LOGAN — A sense of pride and accomplishment is still being felt as the Logan High School Mock Trial team was one of two teams that advanced to regionals after winning Friday’s 2018 High School Mock Trial competition in Logan. Now it’s time to prepare for regionals.

The LHS mock trial team members included SadieJane Hill, Ainsleigh Beckett, Max Burns, Daniel Cappuzi, Cameron Jordan, Carmen Shuttleworth, Delaney Kelch, Pamela Martinez Ibarra, and Heavenly Zaayer-Nichols.

The team was under the direction of English teacher Ben Taulbee with Hocking County Common Pleas Court Judge John Wallace serving as the advisor.

Taulbee communicated that he was very proud of his team for winning the competition. He said they have been preparing for the mock trial since November; however, other club schedules and weather made it more difficult to prepare as a team.

The teacher explained that this is also the first time he hasn’t had to assign double duty to a team member to play more than one role, which allowed students to better focus on the part at hand.

“I think the team was more successful this year because of three main reasons — three returning members, a committed legal advisor and this is my third year advising the Mock Trial process,” Taulbee expressed. “Due to our experience this year and how much we had prepared, I felt confident going in and I think we did a good job presenting our side of the case.”

Taulbee also noted that last year he was allowed to take the mock trial team to watch the regional competition at the Franklin County Common Pleas Courthouse. He explained that the purpose of the trip was to see what it takes to get to that level.

Wallace stated that the mock trials went very well for the LHS team and it was a lot of fun being the advisor.

“It was fun to work with these fine young people and I hope and expect that they’ll do well in the upcoming competition. I saw some very good performances out of the attorneys,” Wallace stated. “I met with the students every chance I got — unfortunately, I have been pretty busy with trials but I made it to a good number of practices after school and gave them some practical advice.”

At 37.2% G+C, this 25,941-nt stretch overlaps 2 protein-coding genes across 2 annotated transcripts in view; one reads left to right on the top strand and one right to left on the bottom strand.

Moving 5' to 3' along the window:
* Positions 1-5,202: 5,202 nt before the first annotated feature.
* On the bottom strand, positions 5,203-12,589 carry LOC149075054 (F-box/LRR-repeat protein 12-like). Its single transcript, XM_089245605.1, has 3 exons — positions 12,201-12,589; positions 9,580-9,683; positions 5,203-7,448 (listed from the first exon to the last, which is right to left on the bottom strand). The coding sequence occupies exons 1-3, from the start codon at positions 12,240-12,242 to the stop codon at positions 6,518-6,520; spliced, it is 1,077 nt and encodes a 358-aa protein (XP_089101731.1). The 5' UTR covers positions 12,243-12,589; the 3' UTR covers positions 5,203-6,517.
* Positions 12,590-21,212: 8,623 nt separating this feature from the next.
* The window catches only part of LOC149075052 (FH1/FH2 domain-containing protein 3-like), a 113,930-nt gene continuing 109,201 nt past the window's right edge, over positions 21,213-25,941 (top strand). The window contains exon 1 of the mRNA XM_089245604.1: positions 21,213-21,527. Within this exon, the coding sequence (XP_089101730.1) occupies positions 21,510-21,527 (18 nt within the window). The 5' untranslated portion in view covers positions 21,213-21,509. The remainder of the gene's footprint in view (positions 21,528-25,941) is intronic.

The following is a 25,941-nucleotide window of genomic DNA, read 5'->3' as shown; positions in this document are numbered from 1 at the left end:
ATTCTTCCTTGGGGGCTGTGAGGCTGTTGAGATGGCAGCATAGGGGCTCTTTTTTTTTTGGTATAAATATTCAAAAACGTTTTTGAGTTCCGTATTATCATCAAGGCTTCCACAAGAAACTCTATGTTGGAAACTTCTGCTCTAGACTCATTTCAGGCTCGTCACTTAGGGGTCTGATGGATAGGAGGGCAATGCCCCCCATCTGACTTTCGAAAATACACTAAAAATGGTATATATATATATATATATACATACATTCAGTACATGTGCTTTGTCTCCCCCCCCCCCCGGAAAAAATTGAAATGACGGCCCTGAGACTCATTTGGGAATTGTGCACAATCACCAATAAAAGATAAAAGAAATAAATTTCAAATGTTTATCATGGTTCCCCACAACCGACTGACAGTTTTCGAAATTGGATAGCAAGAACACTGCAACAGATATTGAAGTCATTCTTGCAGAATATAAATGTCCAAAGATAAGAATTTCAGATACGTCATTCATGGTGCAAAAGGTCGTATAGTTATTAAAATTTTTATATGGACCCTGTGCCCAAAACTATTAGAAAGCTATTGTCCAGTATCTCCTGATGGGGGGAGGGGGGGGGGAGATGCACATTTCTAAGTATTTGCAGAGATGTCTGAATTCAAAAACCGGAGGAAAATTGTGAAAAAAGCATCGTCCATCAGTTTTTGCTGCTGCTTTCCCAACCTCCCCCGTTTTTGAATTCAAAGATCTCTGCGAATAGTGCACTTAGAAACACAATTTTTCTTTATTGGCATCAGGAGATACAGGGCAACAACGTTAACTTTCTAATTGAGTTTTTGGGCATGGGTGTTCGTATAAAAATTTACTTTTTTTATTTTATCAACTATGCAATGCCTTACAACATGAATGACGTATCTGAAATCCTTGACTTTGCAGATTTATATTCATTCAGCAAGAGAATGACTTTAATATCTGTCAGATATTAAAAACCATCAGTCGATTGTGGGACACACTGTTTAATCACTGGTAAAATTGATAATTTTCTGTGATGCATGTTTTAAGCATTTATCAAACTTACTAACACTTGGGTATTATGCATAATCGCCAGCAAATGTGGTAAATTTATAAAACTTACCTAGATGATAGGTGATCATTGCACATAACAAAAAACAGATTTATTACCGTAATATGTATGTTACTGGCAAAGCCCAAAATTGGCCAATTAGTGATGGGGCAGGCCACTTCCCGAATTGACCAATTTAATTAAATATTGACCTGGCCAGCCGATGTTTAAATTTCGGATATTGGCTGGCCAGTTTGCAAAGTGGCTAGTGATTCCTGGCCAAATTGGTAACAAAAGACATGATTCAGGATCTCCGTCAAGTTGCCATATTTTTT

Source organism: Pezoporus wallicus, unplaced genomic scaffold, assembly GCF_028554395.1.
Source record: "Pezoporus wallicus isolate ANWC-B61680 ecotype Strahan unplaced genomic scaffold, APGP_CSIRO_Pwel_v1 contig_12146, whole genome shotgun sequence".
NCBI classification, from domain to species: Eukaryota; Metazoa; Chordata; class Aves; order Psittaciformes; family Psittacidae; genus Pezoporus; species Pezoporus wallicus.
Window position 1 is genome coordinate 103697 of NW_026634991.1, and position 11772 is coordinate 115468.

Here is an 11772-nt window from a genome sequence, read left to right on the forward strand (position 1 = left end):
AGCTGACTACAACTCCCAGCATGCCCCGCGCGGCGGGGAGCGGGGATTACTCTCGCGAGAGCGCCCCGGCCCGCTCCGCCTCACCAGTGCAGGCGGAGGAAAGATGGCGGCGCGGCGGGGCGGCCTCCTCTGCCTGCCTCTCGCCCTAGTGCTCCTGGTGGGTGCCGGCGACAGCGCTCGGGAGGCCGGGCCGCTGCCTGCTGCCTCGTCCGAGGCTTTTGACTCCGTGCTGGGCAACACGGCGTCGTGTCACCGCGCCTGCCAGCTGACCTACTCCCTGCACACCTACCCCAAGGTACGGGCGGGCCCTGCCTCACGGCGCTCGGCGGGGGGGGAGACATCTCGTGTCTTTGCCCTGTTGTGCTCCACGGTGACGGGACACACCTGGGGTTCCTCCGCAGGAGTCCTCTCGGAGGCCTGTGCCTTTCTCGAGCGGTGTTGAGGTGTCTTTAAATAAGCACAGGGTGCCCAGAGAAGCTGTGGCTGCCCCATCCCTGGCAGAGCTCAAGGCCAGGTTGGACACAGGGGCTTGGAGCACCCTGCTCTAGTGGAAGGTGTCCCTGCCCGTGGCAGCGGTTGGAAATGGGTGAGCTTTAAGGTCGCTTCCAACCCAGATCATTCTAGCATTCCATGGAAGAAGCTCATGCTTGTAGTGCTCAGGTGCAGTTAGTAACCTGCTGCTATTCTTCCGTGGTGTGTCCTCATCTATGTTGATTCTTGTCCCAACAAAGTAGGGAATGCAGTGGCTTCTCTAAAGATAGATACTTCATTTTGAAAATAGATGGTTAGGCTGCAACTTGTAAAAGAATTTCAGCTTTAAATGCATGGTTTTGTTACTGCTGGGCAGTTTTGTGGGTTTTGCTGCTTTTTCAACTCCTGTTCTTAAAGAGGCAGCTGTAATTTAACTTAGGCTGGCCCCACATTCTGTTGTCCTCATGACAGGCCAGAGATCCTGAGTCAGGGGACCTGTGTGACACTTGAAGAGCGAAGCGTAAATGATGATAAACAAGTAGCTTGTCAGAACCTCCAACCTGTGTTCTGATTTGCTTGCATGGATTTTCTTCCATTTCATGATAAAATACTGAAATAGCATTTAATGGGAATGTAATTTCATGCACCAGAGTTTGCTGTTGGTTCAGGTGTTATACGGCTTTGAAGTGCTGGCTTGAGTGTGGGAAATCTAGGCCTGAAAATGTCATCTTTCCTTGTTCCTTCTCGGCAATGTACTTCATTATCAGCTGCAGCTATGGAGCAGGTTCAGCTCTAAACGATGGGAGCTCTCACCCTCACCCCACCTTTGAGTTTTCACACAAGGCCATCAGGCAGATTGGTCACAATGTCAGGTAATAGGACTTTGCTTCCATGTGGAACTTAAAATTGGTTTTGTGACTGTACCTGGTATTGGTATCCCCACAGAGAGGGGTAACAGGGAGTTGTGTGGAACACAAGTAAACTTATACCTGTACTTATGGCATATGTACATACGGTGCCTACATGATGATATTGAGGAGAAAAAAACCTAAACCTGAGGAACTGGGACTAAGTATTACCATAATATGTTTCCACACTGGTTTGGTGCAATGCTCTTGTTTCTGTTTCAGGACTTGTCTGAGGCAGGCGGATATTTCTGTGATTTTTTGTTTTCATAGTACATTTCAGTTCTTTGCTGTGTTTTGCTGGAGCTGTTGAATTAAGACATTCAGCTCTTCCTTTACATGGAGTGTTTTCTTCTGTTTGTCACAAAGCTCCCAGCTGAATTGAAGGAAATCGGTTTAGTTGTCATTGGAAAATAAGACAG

The schools represented at Friday’s mock trial competition were: Logan High School, Trimble High School, Pickerington Central High School, Circleville High School, and two teams from Teays Valley High School.

Jamie Green, Court Administrator for the Hocking County Juvenile Court explained that the winners for outstanding attorneys and outstanding witnesses were:

Outstanding witnesses:

• Kayleigh Jones, Pickerington High School

• Chayse Witt, Teays Valley High School (won twice)

• Carmen Shuttleworth, Logan High School

• Mercedes Seaman, Pickerington Central High School

• Logan Wolfe, Circleville High School

Outstanding attorneys:

• Grace Lange, Pickerington Central High School

• Courtney Pangmore, Teays Valley High School

• Dalton Herron, Circleville High School

• Christopher Shimp, Pickerington Central High School

• Ainsley Beckett, Logan High School

• Christian McGowan, Teays Valley High School

“It went very well. The judges and lawyers were very willing to participate in the mock trial,” Green commented.

Taulbee acknowledged Hill, a senior, who has been a part of the Mock Trial team all three years he has been advisor. During Hill’s first two years she was the bailiff/timekeeper, but this year she stepped up to be a main witness.

One of the reasons students initially joined the mock trial team was to have a chance at the Mock Trial scholarship that was provided by the Hocking County Bar Association, according to Taulbee.

“We have only been able to make this happen my first year and then the bar association cancelled the scholarship without telling us,” he said. “I’m hoping that with us moving on to the regional competition, and showing that this club benefits their profession, that they take refunding the scholarship under review.”

Pickerington Central High School also advanced to regionals.

The Mock Trial Regional Competition is set for Friday, Feb. 16, but the location is unknown at this time.

“The second round of competition still retains the district case file, so we will be refining our legal arguments and sharpening our witness roles to compete with another team that won their two trials,” Taulbee concluded.

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